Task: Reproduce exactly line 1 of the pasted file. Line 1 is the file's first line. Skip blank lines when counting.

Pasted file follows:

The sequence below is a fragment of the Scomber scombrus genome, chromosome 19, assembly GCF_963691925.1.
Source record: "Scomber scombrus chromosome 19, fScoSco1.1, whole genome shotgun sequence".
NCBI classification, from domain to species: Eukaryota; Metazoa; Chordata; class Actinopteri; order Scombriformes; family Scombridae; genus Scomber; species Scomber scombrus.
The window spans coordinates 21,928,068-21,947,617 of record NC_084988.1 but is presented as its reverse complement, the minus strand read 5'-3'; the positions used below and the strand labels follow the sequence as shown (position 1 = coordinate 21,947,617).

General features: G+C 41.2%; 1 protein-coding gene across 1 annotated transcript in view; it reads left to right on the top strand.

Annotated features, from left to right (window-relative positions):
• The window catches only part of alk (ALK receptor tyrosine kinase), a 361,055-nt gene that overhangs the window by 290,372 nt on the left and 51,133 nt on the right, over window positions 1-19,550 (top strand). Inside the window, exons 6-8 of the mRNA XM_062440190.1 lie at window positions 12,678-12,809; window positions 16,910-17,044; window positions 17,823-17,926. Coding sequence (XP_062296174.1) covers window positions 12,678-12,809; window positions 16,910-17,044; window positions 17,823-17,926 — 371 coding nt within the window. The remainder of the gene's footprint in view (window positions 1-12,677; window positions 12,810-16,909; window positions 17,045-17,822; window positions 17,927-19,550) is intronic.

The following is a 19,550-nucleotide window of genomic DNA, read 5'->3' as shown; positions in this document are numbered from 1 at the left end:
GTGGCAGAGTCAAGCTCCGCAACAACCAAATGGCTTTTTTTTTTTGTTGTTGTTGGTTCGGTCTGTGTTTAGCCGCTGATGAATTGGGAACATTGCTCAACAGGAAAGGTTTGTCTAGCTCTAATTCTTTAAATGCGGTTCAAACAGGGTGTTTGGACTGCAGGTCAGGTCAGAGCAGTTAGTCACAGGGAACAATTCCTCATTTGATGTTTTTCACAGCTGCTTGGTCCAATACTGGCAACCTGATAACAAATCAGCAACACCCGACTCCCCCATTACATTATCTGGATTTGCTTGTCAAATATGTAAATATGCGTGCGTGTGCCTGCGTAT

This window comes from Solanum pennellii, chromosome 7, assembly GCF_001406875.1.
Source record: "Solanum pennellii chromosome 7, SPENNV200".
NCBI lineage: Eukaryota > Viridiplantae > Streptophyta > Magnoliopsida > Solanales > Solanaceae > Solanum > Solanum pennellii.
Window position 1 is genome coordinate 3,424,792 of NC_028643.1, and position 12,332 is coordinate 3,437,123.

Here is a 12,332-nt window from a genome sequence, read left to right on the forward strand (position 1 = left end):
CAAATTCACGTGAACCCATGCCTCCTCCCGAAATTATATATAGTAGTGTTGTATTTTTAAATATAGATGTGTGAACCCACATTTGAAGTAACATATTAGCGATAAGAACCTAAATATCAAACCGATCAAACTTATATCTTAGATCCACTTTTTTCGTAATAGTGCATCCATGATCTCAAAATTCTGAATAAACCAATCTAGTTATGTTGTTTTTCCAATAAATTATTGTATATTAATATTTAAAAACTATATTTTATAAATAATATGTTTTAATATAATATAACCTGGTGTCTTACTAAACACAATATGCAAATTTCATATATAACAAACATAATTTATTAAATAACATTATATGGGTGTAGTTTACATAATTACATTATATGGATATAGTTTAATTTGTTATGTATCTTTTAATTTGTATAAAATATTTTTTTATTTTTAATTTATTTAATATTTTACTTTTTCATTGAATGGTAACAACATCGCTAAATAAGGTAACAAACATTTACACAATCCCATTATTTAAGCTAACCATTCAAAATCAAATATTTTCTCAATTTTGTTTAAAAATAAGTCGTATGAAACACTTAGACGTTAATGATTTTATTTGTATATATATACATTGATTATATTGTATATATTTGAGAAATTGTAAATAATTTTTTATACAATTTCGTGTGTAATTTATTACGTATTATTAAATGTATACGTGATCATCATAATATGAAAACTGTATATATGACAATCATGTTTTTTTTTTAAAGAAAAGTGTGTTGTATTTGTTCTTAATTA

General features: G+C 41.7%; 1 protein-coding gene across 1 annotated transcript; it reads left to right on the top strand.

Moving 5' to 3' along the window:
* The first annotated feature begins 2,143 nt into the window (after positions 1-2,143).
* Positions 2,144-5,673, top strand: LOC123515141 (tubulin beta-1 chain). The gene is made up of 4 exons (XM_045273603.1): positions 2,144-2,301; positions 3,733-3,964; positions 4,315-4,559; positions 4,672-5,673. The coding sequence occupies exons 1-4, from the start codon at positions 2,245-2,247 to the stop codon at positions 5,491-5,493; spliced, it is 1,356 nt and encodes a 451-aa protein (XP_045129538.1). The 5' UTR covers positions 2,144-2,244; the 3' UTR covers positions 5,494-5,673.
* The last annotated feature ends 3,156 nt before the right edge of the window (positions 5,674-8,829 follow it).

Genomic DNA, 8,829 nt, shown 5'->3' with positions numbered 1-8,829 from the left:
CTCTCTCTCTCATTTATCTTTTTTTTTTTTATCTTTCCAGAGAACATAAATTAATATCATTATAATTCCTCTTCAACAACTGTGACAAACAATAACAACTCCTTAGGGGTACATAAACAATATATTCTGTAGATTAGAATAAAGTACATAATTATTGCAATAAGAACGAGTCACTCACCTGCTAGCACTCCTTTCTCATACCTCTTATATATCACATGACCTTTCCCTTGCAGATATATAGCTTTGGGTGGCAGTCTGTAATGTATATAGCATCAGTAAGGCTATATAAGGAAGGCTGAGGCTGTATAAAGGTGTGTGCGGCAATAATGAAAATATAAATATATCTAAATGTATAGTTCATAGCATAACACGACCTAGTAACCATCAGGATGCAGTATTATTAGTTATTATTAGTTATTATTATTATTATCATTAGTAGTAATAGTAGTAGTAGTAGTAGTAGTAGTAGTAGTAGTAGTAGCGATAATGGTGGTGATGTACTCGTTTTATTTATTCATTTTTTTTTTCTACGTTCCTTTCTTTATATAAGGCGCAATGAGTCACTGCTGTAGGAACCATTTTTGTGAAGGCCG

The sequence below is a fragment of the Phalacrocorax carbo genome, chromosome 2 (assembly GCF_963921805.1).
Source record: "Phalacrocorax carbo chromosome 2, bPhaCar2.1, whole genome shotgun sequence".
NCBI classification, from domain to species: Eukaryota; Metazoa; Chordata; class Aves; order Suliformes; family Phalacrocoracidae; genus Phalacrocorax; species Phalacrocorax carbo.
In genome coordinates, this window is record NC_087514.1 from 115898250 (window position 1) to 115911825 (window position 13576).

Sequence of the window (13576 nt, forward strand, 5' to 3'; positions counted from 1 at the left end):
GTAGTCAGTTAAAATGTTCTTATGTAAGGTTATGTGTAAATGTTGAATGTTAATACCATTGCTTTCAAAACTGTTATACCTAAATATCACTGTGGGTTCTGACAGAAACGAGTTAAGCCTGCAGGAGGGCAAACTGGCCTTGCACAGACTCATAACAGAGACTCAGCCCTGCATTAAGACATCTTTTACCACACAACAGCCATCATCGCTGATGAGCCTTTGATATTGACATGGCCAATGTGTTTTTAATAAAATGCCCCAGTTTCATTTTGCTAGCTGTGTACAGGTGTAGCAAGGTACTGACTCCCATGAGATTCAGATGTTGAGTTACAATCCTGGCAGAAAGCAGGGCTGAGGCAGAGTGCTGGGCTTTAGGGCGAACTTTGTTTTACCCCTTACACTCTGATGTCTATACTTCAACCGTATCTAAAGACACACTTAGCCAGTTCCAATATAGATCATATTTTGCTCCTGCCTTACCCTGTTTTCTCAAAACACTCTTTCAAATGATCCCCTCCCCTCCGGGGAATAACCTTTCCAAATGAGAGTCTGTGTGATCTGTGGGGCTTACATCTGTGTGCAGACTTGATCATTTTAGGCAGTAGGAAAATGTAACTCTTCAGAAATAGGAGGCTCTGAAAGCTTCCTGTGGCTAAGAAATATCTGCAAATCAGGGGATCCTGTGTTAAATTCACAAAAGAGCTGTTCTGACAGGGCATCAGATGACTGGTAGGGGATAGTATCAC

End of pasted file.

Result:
The sequence below is a fragment of the Scomber scombrus genome, chromosome 19, assembly GCF_963691925.1.